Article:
Why peasants?

It’s a bottom-up approach with a global perspective; embodying both the struggle for freedom from economic entrapment, and the lessons necessary for sustainable land use and healthy food production in the coming future.

By viewing the Earth’s people according to their ecological footprint we find that the ~40% who live more or less sustainably are small farmers in the rural areas of the so-called poor/ undeveloped countries, while the ~60% who don’t are city dwellers, living mainly in the so-called rich/ developed countries. Many in the former group live well enough on little or no money, compared with the latter who live in total dependence upon it for everything. For them, (let’s call them the managed poor), a lack of money means misery. As for the others (the unmanaged poor) they typically feed their children well without it anyway.

The non-violent recruitment of the unmanaged poor into managed poverty appropriates both their labour and their land into the globalised market/tax system. This agenda is called ‘economic development‘, or simply Development. Its most visible collaborators are the World Bank, the International Monetary Fund, the World Trade Organisation and the United Nations. Not surprisingly, top of the list for their Sustainable Development Goals (SDGs) is to ‘eradicate’ poverty.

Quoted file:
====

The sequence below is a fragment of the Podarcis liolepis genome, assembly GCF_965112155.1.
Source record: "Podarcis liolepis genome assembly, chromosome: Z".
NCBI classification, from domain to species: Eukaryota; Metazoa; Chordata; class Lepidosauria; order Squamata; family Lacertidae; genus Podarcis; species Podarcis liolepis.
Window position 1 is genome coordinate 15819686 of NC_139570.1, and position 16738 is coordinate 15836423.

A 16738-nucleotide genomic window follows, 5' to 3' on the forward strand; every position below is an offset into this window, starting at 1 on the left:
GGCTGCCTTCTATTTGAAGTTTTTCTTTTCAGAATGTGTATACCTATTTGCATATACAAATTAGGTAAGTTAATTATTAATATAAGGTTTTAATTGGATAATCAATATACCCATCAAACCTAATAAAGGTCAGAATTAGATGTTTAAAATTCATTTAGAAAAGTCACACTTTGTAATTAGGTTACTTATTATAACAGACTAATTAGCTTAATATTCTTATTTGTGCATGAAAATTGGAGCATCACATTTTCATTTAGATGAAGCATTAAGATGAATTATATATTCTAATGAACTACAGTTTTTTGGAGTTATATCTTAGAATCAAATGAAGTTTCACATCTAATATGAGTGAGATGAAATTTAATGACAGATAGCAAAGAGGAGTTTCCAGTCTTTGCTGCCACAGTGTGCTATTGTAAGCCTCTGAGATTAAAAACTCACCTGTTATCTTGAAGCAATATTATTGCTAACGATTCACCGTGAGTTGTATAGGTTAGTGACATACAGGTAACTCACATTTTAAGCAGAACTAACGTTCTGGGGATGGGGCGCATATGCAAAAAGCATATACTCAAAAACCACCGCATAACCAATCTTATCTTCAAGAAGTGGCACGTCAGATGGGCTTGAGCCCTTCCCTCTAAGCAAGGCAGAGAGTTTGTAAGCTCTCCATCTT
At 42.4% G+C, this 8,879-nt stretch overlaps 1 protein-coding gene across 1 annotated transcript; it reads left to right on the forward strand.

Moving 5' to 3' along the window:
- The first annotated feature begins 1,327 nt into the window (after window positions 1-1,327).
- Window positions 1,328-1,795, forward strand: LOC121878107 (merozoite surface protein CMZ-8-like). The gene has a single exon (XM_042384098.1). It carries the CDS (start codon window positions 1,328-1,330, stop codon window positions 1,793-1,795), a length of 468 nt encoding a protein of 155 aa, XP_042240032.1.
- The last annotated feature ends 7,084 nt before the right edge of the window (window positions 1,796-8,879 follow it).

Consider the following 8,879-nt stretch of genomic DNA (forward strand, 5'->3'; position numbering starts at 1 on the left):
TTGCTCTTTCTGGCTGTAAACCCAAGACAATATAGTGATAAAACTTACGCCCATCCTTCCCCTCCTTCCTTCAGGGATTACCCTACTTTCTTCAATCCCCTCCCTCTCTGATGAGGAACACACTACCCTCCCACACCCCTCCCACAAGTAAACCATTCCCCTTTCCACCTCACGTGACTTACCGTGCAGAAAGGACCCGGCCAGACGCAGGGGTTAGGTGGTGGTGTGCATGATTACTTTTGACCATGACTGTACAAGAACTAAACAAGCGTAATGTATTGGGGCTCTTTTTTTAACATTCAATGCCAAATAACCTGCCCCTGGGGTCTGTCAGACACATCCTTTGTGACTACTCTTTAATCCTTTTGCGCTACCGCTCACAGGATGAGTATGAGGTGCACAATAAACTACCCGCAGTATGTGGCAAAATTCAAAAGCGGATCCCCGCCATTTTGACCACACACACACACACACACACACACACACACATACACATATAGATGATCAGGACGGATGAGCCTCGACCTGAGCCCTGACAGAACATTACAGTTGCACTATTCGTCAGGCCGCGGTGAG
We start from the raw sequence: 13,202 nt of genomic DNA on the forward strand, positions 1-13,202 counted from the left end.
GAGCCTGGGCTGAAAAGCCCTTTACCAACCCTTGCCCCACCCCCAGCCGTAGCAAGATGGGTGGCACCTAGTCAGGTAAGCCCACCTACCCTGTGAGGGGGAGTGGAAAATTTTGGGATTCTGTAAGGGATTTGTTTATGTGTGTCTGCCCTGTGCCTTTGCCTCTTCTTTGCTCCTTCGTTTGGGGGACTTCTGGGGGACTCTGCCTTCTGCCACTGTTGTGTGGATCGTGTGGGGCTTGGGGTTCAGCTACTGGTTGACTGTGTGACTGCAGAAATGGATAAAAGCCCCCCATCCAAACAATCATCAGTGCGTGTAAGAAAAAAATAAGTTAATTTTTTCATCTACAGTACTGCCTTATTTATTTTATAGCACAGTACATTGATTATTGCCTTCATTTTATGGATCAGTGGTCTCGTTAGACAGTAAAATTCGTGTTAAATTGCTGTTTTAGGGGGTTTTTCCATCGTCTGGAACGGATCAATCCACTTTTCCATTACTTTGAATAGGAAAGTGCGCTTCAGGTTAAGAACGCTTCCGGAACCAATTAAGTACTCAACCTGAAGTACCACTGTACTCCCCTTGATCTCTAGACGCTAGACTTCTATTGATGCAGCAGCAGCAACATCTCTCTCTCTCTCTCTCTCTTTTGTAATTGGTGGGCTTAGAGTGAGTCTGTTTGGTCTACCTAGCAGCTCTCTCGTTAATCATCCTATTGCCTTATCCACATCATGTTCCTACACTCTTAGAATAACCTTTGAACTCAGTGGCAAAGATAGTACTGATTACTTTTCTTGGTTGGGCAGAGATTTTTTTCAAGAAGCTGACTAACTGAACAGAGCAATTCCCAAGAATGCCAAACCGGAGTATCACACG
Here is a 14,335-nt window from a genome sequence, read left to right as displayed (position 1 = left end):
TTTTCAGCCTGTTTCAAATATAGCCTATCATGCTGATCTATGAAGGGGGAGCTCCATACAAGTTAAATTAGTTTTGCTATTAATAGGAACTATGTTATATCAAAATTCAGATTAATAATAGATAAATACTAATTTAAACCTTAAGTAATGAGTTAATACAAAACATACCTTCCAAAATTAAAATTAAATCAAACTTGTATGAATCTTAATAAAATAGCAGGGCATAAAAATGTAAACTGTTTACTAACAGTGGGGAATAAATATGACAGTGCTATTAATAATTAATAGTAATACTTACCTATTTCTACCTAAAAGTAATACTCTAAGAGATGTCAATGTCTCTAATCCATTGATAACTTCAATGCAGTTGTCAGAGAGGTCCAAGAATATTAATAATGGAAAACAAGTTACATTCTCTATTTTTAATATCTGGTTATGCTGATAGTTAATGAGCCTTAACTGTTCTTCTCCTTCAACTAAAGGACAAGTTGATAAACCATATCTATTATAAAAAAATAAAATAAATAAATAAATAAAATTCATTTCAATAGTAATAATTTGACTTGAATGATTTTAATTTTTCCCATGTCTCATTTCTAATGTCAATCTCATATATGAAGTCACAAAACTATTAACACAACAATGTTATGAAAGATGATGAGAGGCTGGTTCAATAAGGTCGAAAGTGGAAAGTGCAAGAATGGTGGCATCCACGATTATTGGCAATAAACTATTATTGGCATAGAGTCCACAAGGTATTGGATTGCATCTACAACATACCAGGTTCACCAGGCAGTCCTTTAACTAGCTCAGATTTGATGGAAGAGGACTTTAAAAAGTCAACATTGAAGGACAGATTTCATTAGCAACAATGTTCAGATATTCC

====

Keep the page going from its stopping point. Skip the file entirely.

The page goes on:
Struggling against this agenda are hundreds of peasant organisations whose members worldwide join forces by their hundreds of millions to take the fight back to the UN. What they have most in their favour is the sustainability of their agriculture systems. What they need most is for Westerners to grasp the environmental significance of their fight and get on side.

We support developing sustainability,
NOT sustainable development.

Tired the lingering failures of Rogernomics, many New Zealanders are now leaning towards post-city, off-the-grid lifestyle possibilities.
Peasants NZ aims to socialise that story.

Ross Scholes

headshot Ross

Founder, NZ Peasants
BSc.(Geology); Nat.Res.Mgt.(PGDip); Dev.Studies.(PGDip)

 – Associate Editor; NZ Soil & Health magazine (6 years) || Development Consultant; sustainable forestry, project management & evaluation, village water supply & sanitation projects (8 years, Solomon Islands) || Garden designer & horticultural adviser (ongoing).

As to its pedigree … peasant derives from the French for country – pays, opposite to cité: hence paysan/ citizen. The derogatory implications are unique to English, possibly as scorn for activists in the French Revolution.

In Spanish the equivalent campesina (from campiña), carries the feminine gender and is used internationally by the Sustainability Revolution.

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